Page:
How healthy are the young people of Lewis and Clark County? It’s important to know, since healthy habits are most likely to last if we learn them early in life. Bad habits, on the other hand, can cause lifelong harm.
One way we at Lewis and Clark Public Health track the health of our high school students is through the Montana Youth Risk Behavior Survey (YRBS). This survey is offered every two years by the state Office of Public Instruction in schools that agree to participate. The survey asks students to report anonymously about their physical activity; nutrition; sleep habits; drug, alcohol, and tobacco use; driver safety; sexual behavior; and experiences with violence.
We in the health department rely on data from the YRBS survey to establish where we most need to focus our efforts to improve the health of our youth. Fortunately, our local high schools have participated for several years, so we can see trends as they develop.
Recently, we pulled together data from 2011 to 2019 to get a picture of how our high school students are doing when it comes to risky health behaviors. We were pleased to find that youth are making some positive changes: teens are drinking a bit less soda, smoking fewer cigarettes, and using their cellphones less often to text or talk while driving. These are behaviors we should encourage them to continue.
Unfortunately, we saw some trends that were far less hopeful. It will take a community-wide commitment to turn these around.
Depression and suicide
One of the most disturbing trends we saw was in the number of youth who felt depressed and suicidal. Forty-two percent of teens in 2019 said they felt so sad or hopeless almost every day for two weeks or more in a row that they stopped doing their usual activities. That compares to 29 percent in 2011. Almost 30 percent said they seriously considered attempting suicide, almost double the 2011 statistic.
The percentage who actually attempted suicide remained stable, at about 13-14 percent. Of course, that’s still more than we can bear.
Untreated depression in adolescence has been associated with a variety of problems in adulthood, including lower educational attainment and poorer physical health. But depression can be hard to diagnose in teens because adults often expect them to be moody as part of normal adolescent development.
To learn more about recognizing depression in teens and what to do if you suspect it, sign up for a Teen Mental Health First Aid training offered through the Lewis and Clark Suicide Prevention Coalition. The next class is scheduled for Sept. 13 and 14. To learn more, visit https://lcsuicideprevention.org/upcoming-training-opportunities or contact Jess Hegstrom, suicide prevention coordinator at Lewis and Clark Public Health, 457-8970.
E-Cigarettes and vaping
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Another shocking statistic was the number of teens who use electronic cigarettes or other vaping products. Nearly half reported that they use these devices, compared to 27 percent in 2015, when YRBS first asked the question. On the other hand, the use of cigarettes and smokeless tobacco is gradually declining. Unfortunately, it appears that youth are just replacing one harmful tobacco product with another.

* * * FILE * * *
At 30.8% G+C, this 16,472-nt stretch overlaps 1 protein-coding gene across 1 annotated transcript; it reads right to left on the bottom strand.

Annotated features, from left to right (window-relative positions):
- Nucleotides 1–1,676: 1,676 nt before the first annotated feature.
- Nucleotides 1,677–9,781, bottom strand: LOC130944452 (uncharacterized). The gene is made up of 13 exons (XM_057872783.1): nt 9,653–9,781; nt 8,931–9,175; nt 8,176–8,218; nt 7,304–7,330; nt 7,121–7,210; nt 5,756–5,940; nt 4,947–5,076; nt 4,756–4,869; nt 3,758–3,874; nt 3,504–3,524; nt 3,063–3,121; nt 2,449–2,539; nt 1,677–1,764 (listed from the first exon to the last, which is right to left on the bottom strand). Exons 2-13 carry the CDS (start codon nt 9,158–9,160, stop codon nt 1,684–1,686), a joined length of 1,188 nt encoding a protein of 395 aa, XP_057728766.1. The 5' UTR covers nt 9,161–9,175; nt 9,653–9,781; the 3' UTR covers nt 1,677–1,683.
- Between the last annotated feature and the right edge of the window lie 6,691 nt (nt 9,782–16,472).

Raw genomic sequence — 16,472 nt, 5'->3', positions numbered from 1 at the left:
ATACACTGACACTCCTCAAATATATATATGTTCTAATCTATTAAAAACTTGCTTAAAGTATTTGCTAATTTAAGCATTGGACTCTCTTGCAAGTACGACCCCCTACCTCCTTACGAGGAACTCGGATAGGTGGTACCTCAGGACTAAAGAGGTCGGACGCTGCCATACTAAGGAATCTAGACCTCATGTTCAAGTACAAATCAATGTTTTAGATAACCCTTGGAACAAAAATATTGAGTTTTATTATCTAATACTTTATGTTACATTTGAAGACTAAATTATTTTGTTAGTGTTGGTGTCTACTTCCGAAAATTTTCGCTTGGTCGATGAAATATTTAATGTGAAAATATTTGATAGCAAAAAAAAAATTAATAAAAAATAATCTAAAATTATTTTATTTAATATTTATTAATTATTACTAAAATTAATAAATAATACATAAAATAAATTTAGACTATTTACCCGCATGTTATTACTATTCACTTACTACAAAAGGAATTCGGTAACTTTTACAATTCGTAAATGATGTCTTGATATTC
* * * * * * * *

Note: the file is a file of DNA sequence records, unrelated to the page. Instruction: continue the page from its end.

While research on the effects of e-cigarettes is ongoing, the Centers for Disease Control and Prevention (CDC) say this is the “bottom line:” their use is unsafe for kids, teens, and young adults. Along with other harmful substances, most e-cigarettes contain nicotine, which is highly addictive. It can harm adolescent brain development.
To learn more about the risks of e-cigarettes for young people, visit the CDC website at www.cdc.gov/tobacco/basic_information/e-cigarettes/Quick-Facts-on-the-Risks-of-E-cigarettes-for-Kids-Teens-and-Young-Adults.html
Seat belt use
While local teens seem to be getting the message about the potentially deadly consequences of distracted driving, they’re often not bothering to buckle their seat belt. Only half of the high school students surveyed in 2019 reported buckling up every time they drove, compared to two-thirds in 2011.
Motor vehicle crashes are the leading cause of death for U.S. teens, according to the CDC. Seat belt use is one of the most effective ways to save lives and reduce injuries in crashes.
Research shows that teens whose parents set rules and monitor their driving are twice as likely to wear a seat belt as teens with less involved parents.
Learn more about teen driving risks at www.teendriversource.org/teen-crash-risks-prevention.
The 2019 survey indicates that more local high school students are dashing off to class without breakfast. This year, almost 70 percent said they had not eaten breakfast in the past week, compared to 57 percent in 2011.
Healthy eating in childhood and adolescence is important for proper growth and development and to prevent various health conditions. Eating a healthy breakfast has been associated with improved memory and other brain function, reduced absences from school, and improved mood, according to the CDC. Studies have shown that eating breakfast may also help to prevent type 2 diabetes.
Every parent wishes for a healthy child. The value of the YRBS survey is that it suggests where we can put our time and effort to get the biggest bang for our buck.
To read our full report on the health of high school youth in Lewis and Clark County, visit www.lccountymt.gov/fileadmin/user_upload/Health/Communications/CHIP/youth-indicators-2019-YRBS.pdf.